by Mick Walsh
“It would be wonderful if this Symphonic Suite, celebrating the life of Princess Grace, was to introduce a new generation to this extraordinary woman who meant so much to the people of Ireland.”
On Tuesday 17th March, as part of the Saint-Patrick’s Day 2020 celebrations in Monaco, Frankie Gavin and Carl Hession will perform the World Premiere of the Princess Grace Symphonic Suite with the Monte Carlo Philharmonic Orchestra conducted by David Brophy.
Widely acknowledged as one of Ireland greatest fiddle players, Frankie Gavin has been at the forefront of Irish Trad music since he founded the iconic group De Dannan in the mid-1970s. Renowned for his innovative choice of material and arrangements and his unique playing style, Frankie is no stranger to crossing musical genres. He has performed with Stéphane Grappelli, Yehudi Menuhin, James Galway, Elvis Costello and The Rolling Stones – but the composition of a Symphonic Suite will be a new adventure; and one he’s looking forward to immensely.
Tell us how a Trad Maestro goes about composing a classical music suite ?
“My musical collaborator Carl Hession is a notable composer, arranger and pianist, and he’s from a classical music background, so together we’ve crafted this collection of musical pieces into a suite of work with a distinctly Irish flavour. I’ve already performed with the Dublin Philharmonic Orchestra, I toured with them in 2009 in the USA and China, and I also performed with the Royal Liverpool Philharmonic in 2016. But this is my own composition so it’s more personal more responsible and closer to the bone.
How did the idea for the Princess Grace Symphonic Suite come about?
“In a simple and charming way! I’ve known H.S.H. Prince Albert since we first met in 2010 in Monaco when I performed at a ceremony to present Mary Robinson with the Ireland Fund Humanitarian Award. He’s a fabulous man; generous, kind and great fun, and he loves Ireland and is a huge fan of the Irish fiddle and of my playing – Thank God! He invited me back to Monaco in 2012 to perform with De Dannan on Saint-Patrick’s Day in the Palais and we talked about my writing a piece of music to celebrate the life of his mother Princess Grace and that discussion is coming to fruition next month.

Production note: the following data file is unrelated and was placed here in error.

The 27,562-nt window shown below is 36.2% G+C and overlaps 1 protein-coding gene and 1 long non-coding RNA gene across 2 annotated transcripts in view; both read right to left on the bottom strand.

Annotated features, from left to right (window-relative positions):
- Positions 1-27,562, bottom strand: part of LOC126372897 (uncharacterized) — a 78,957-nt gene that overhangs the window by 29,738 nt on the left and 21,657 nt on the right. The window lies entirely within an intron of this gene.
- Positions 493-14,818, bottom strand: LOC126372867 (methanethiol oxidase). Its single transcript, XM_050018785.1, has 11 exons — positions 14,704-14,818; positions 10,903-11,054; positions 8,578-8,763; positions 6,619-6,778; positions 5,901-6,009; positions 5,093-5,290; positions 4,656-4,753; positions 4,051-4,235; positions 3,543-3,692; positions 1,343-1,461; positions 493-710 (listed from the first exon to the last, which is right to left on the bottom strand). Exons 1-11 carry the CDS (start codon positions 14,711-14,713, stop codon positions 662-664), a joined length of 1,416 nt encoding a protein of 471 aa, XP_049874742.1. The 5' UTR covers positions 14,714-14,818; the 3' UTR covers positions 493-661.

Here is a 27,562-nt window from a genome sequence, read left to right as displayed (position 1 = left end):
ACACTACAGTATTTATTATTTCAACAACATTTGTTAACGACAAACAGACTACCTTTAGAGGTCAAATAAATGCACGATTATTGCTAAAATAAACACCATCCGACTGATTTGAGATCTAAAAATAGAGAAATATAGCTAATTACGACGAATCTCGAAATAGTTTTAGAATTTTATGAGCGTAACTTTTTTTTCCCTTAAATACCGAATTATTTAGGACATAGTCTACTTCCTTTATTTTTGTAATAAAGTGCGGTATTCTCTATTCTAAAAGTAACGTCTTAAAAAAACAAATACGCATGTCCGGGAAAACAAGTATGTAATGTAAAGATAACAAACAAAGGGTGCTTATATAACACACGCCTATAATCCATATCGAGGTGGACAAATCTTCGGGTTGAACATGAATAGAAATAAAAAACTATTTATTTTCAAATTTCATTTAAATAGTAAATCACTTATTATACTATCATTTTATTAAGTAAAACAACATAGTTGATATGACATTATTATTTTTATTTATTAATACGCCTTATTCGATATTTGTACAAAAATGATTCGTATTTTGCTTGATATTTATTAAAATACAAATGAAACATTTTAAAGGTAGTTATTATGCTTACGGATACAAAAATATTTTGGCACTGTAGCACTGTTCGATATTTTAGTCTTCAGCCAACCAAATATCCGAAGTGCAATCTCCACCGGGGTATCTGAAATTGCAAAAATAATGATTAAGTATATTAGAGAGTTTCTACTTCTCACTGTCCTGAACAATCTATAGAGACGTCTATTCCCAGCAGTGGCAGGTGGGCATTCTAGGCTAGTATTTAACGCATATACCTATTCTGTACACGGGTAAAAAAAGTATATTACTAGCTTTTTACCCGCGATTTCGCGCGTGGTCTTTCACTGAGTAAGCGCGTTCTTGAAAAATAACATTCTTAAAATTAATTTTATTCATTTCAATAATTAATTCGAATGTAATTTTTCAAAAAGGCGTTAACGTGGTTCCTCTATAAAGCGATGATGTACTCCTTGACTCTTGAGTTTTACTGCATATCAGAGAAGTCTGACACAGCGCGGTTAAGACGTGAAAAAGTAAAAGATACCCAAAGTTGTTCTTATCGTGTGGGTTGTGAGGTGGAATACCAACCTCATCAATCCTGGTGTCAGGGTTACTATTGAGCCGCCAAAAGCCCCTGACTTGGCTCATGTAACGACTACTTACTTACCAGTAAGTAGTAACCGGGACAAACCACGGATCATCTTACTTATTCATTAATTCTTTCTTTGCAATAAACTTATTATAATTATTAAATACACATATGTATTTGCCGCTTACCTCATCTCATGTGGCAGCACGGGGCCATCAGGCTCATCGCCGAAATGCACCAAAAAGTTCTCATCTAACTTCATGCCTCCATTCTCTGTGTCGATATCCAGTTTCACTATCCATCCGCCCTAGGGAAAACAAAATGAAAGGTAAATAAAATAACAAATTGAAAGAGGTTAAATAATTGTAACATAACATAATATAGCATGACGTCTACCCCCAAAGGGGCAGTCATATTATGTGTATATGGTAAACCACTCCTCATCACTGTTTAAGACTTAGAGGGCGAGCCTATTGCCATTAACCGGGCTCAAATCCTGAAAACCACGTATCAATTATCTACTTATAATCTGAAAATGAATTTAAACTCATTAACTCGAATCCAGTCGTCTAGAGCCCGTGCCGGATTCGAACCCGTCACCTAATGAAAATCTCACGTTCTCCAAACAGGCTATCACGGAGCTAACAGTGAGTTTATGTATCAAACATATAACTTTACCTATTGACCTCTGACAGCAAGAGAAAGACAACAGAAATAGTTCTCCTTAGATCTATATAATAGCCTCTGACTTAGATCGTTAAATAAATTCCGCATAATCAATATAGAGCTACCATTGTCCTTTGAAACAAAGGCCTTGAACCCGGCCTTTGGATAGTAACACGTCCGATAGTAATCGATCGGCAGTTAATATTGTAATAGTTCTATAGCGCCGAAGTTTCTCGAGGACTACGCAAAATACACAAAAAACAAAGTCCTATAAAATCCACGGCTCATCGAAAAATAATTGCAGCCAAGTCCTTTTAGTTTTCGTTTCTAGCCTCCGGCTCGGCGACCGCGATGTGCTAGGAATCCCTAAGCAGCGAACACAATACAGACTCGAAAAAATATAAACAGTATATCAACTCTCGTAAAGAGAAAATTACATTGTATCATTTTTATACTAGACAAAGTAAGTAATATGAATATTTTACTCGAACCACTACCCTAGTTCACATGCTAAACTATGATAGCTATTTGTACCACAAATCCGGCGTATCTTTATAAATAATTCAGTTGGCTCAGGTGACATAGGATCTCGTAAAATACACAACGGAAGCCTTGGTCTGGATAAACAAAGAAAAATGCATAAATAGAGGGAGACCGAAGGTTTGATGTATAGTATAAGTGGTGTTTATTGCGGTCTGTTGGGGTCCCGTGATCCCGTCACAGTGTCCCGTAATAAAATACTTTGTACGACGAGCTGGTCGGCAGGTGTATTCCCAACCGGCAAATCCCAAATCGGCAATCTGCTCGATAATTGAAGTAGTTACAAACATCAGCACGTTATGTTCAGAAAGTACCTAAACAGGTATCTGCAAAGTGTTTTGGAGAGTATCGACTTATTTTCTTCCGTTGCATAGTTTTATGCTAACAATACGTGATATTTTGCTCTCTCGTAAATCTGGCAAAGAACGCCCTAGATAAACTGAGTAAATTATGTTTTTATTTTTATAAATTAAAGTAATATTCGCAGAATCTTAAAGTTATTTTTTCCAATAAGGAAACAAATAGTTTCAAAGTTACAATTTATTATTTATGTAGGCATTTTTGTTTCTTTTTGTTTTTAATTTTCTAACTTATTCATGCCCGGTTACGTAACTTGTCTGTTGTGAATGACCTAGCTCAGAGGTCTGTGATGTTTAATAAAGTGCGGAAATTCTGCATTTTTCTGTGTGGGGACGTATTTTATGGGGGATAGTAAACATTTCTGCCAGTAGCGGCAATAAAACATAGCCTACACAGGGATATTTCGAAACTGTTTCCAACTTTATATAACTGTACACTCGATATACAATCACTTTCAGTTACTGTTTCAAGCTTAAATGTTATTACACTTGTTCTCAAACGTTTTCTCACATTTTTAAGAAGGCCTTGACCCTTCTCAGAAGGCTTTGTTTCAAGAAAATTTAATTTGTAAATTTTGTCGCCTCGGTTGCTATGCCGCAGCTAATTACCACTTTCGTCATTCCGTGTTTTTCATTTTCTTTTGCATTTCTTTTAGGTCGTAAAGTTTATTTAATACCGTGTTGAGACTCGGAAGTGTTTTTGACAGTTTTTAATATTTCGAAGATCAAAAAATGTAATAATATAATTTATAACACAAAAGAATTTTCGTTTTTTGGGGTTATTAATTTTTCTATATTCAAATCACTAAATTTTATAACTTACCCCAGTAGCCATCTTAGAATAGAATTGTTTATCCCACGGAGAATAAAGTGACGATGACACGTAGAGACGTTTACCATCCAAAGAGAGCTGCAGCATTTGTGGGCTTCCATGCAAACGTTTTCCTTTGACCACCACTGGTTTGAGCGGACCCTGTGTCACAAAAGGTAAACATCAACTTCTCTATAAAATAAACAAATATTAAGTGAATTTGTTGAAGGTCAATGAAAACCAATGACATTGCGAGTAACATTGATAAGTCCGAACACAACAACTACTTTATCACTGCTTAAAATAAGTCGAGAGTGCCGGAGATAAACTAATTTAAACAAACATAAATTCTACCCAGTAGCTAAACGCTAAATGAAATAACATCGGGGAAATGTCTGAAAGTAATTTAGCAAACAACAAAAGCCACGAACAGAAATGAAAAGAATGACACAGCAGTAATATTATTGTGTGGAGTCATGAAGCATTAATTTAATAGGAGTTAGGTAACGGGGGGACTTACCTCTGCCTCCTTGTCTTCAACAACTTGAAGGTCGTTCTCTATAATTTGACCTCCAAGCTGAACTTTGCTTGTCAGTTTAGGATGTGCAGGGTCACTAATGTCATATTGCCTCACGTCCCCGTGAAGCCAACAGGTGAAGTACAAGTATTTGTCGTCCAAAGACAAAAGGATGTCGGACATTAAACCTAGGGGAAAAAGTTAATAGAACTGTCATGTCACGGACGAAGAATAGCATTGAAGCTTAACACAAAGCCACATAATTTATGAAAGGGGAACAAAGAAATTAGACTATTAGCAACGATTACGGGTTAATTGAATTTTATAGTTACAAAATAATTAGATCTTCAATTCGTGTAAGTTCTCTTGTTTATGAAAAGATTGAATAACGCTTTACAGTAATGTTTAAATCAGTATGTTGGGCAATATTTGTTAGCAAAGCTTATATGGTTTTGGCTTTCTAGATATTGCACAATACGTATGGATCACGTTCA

How would you describe this musical work?
“This symphonic suite is a continuous work, lasting 38 minutes and covering the whole gambit of human emotions; wonderful up-tempo jigs and reels and hornpipes, evocative slow airs intertwined with sad melodies – the whole spectrum. And of course, it ends on a happy theme because the piece is a celebration of the life of this extraordinary woman, Grace Kelly from Philadelphia, daughter of Irish emigrants from Co. Mayo who became an Oscar-winning actress and then had a fairytale marriage in 1956 to Prince Rainier 111 of Monaco. It was such a huge event in Ireland – I remember my mother talking about it and what it meant to her and the Women of Ireland
How has it all come together with rehearsals etc?
“It’s been fabulous working with the Monte Carlo Philharmonic which comprises up to 90 musicians, and we’ve done pre- rehearsals with about 65 in the orchestra. Being from a traditional music background, it’s like musical heaven sitting in the middle of the beautiful strings,and wood and wind sections; the music just envelops you. It’s particularly emotional hearing my own compositions being performed by this world famous orchestra; it’s extraordinary and overwhelming in the nicest possible way.”
What are your French musical connections?
“In the 1990s I performed and toured with the legendary French jazz violinist Stéphane Grappelli and we recorded the album ‘Jigs and Jazz’. Stéphane was an amazing musician, a genius. We toured in Denmark, Ireland and Scotland and we became very close. He taught me a lot about music and about life; the hard life he’d had living in a workhouse in Paris until he was 15. He had such stature and a generous nature, he was playing right up until he died just short of 90; wheelchair bound, he could hardly speak but Boy could he still play.”
Plans are already afoot to tour the Princess Grace Symphonic Suite in the USA – in particular, a performance in her home state of Philadelphia would be a poignant sort of homecoming. “It’s got all the magical elements; a royal connection, the fairytale wedding, the Irish-American connection.” There are also talks to perform the piece at the NCH in Dublin and perhaps as part of the Galway Year of Culture 2020 celebrations.
“Many young Irish people won’t know too much about Princess Grace so I hope, through this music and concert, her memory will live on and that she won’t be forgotten.”
The World Premiere of the Princess Grace Symphonic Suite promises to be a truly auspicious occasion; the regal coming together of H.S.H. Prince Albert and Irish Music Royalty, Frankie Gavin and De Dannan.